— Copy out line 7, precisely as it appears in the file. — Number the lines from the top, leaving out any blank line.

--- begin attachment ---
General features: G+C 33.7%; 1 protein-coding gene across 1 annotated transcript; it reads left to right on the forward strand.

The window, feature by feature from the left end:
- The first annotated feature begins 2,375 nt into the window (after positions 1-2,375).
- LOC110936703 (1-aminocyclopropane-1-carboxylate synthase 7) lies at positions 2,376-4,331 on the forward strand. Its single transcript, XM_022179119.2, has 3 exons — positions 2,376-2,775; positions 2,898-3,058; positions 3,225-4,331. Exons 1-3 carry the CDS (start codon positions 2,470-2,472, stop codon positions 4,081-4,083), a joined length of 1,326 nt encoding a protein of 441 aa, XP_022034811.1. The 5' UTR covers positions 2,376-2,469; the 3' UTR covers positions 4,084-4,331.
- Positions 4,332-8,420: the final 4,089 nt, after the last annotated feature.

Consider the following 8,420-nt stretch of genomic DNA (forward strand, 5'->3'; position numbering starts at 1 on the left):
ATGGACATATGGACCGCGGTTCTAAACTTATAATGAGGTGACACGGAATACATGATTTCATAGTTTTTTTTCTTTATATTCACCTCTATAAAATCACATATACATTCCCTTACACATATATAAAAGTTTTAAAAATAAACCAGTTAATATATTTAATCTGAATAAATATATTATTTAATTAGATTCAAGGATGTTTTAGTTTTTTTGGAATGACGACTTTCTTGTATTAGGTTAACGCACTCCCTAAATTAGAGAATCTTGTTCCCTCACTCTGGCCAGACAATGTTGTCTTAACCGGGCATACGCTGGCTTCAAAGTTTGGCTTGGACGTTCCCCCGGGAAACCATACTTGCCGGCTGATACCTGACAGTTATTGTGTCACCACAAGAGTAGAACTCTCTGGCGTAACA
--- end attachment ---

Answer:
ATGGACATATGGACCGCGGTTCTAAACTTATAATGAGGTGACACGGAATACATGATTTCATAGTTTTTTTTCTTTATATTCACCTCTATAAAATCACATATACATTCCCTTACACATATATAAAAGTTTTAAAAATAAACCAGTTAATATATTTAATCTGAATAAATATATTATTTAATTAGATTCAAGGATGTTTTAGTTTTTTTGGAATGACGACTTTCTTGTATTAGGTTAACGCACTCCCTAAATTAGAGAATCTTGTTCCCTCACTCTGGCCAGACAATGTTGTCTTAACCGGGCATACGCTGGCTTCAAAGTTTGGCTTGGACGTTCCCCCGGGAAACCATACTTGCCGGCTGATACCTGACAGTTATTGTGTCACCACAAGAGTAGAACTCTCTGGCGTAACA